"It's clear that EPA had no business subjecting this poultry farmer to a bureaucratic maze of federal regulation. This is just another attempt from EPA to expand its regulatory powers," said Vitter. "Following the court decision, I hope EPA will reconsider its CWA enforcement priorities and nationally implement the decision's analysis of the CWA so that farmers and other land owners are not further confused or otherwise harassed by the Agency."
In Lois Alt v. EPA, EPA accused a West Virginia poultry farmer of violating the CWA because she did not obtain a permit for stormwater that flowed across her property and eventually into a "water of the United States." EPA issued Ms. Alt a compliance order and threatened her with civil penalties of up to $37,500 per day and possible imprisonment. The United States District Court for the Northern District of West Virginia rejected EPA's claim and confirmed that agricultural stormwater runoff does not require a CWA permit. In today's letter, Vitter asked EPA to accept the court's decision and apply the proper interpretation of the Clean Water Act uniformly across the Agency.
Text of today's letter is below. Click here to see the PDF.
November 5, 2013
Ms. Nancy K. Stoner
Acting Assistant Administrator for the Office of Water
U.S. Environmental Protection Agency
1200 Pennsylvania Ave, NW
Washington, D.C. 20460
Dear Acting Assistant Administrator Stoner:
I write in response to a recent federal court decision which rejected the Environmental Protection Agency's (EPA) misguided position that a West Virginia poultry farmer violated the Clean Water Act (CWA). EPA's claims against Ms. Lois Alt in Lois Alt v. EPA flew in the face of the CWA and were an example of EPA's continued abuse of its regulatory and enforcement powers. I was pleased to learn that last month EPA was held to account.
The Alt case resulted from EPA's decision to threaten Ms. Alt because stormwater which flowed across her poultry farm and eventually into a "water of the United States" had (not surprisingly) come into contact with dust, feathers, and small amounts of manure located on the ground. Despite the routine nature of Ms. Alt's farm activities and her diligent implementation of environmental protection practices, EPA issued Ms. Alt a CWA compliance order and threatened her with civil penalties of up to $37,500 per day and possible imprisonment.
Ms. Alt bravely fought back, however, and her 2012 lawsuit led EPA to withdraw its draconian compliance order. Yet Ms. Alt nonetheless continued her lawsuit against EPA, presumably because she understood that EPA would maintain its hostile approach to poultry farmers and other landowners unless someone forced EPA to answer to a court of law.
Last month, the United States District Court for the Northern District of West Virginia determined that EPA's attempt to regulate Ms. Alt's farm was unlawful, finding that "[c]ommon sense and plain English lead to the inescapable conclusion" that EPA had no business attempting to subject agricultural stormwater to National Pollutant Discharge Elimination System (NPDES) permitting requirements.
The district court's decision serves as a vindication for Ms. Alt's fight as well as a refreshing reproach to EPA's disdain for landowners throughout the country. Indeed, in light of this decision, the Supreme Court's decision in Sackett v. EPA, and concerns expressed by elected officials and countless other Americans, EPA must seriously reconsider its CWA compliance order regime and enforcement priorities.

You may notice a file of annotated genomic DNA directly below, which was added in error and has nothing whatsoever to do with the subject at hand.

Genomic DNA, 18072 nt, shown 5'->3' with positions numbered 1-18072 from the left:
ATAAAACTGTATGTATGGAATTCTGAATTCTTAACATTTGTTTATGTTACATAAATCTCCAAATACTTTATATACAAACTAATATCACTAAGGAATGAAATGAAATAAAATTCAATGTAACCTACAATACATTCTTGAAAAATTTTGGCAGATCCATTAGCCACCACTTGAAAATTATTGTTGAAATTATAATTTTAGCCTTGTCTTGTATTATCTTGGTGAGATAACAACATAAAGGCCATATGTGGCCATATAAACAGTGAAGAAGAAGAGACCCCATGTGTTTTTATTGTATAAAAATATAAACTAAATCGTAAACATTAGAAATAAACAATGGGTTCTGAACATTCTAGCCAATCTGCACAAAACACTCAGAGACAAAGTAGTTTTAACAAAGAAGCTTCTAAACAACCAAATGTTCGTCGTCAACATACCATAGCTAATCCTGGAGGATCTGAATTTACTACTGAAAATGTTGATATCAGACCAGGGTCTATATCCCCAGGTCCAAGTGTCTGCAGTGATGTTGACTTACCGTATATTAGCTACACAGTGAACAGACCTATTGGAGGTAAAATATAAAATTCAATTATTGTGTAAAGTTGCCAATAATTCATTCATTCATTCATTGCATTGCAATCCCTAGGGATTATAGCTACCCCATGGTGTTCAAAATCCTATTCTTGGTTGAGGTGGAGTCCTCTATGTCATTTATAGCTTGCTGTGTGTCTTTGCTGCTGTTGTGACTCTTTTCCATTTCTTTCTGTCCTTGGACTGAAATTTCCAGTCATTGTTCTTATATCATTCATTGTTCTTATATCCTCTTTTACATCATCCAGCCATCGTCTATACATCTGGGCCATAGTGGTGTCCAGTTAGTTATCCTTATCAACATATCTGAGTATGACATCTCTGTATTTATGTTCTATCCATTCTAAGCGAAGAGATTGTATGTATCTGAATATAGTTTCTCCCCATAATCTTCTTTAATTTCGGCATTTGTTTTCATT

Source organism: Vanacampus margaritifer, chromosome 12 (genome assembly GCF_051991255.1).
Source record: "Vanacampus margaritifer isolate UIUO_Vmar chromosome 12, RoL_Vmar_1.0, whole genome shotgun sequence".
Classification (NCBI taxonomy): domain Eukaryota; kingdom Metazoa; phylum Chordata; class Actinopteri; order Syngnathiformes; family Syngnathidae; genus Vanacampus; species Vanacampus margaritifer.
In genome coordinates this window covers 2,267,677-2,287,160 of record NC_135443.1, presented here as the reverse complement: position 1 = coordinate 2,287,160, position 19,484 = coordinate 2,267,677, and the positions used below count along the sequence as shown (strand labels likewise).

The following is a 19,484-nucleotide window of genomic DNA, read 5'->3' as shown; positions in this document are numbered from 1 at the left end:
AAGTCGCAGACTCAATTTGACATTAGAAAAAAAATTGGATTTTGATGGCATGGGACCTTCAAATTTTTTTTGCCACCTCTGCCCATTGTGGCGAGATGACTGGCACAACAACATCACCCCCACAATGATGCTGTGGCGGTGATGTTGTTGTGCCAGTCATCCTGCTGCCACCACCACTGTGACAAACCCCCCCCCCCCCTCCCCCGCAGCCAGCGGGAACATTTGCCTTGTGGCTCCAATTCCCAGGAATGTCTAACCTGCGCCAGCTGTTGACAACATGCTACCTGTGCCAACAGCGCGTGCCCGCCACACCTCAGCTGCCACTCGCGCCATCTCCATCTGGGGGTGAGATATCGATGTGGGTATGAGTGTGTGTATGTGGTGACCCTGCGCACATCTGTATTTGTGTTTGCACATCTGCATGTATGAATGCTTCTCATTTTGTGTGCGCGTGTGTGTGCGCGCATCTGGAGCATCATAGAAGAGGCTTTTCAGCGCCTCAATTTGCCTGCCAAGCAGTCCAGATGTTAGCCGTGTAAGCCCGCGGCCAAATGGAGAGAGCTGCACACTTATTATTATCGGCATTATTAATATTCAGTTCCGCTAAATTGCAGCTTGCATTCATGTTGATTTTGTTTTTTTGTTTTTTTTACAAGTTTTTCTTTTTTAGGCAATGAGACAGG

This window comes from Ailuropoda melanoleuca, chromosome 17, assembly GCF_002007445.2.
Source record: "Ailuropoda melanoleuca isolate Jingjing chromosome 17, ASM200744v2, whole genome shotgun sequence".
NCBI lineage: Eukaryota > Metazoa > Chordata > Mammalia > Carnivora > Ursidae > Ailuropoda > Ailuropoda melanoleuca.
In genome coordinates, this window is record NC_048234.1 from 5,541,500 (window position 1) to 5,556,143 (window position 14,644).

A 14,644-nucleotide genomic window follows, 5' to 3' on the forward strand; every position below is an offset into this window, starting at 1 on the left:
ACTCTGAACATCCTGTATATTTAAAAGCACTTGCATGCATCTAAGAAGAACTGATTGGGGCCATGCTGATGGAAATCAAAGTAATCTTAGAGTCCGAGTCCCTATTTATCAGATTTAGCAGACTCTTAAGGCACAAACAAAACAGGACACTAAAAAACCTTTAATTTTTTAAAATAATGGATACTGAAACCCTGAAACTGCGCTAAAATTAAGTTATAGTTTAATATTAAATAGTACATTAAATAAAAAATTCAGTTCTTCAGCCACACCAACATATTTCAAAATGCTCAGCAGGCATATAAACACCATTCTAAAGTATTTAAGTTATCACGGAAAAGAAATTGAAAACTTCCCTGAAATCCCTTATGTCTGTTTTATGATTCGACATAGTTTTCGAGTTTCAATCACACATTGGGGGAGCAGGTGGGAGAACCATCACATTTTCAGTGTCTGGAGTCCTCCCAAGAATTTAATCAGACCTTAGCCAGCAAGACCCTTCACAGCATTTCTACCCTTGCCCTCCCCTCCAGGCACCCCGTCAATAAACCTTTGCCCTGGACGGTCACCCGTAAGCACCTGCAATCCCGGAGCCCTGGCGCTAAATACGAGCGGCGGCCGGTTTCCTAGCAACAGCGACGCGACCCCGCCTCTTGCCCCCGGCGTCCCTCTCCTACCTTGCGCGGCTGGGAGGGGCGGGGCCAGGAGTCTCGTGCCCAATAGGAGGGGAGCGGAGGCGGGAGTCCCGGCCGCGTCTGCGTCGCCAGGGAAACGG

I reiterate, it is time the agency reconsider its CWA enforcement priorities. In this regard, a good first step, and the best policy, would be for EPA to accept and implement nationally the decision's analysis of the CWA. Further, EPA should formally and immediately direct relevant staff and personnel at EPA Headquarters and throughout all regional offices to cease efforts to require farmers to obtain NPDES permits for agricultural stormwater under the dubious agency rationales repudiated in Alt. It would reflect poorly upon EPA to ignore this decision and to continue to bully farmers with the threat of fines at the rate of $37,500 a day.
If EPA nonetheless believes the Alt case was wrongly decided in spite of the cogent analysis provided by the district court, EPA should notify this committee and the public of any intent to appeal. Rather, the proper course of action would be for EPA to accept the decision and apply it uniformly so that our farmers are not further confused or otherwise harassed by the agency.
It should not take taxing litigation to remove the government's threat of ruinous fines and penalties for the productive and lawful use of private property, especially in circumstances where bureaucratic interference is clearly beyond the scope of federal regulatory authority. Accordingly, I ask the following:
1. In order to reflect your commitment to this axiom, I ask that EPA accept the court's decision and apply its ruling nationwide.
2. I ask further that EPA formally and immediately direct relevant staff and personnel to cease all efforts to require farmers to obtain NPDES permits for agricultural stormwater discharges.
3. If EPA is unwilling to accommodate the above two requests, it should file an appeal so that farmers know precisely where EPA stands with respect to the court's decision.
EPA must abandon the flawed interpretation of the Clean Water Act it maintained in Alt, so that the specter of ultra vires agricultural stormwater regulation may come to an end. If EPA disagrees with this approach, it must demonstrate so accordingly and transparently by announcing any intent to file appeal of the court's decision in Alt.
I look forward to your response to the above requests no later than December 5, 2013.
Environment and Public Works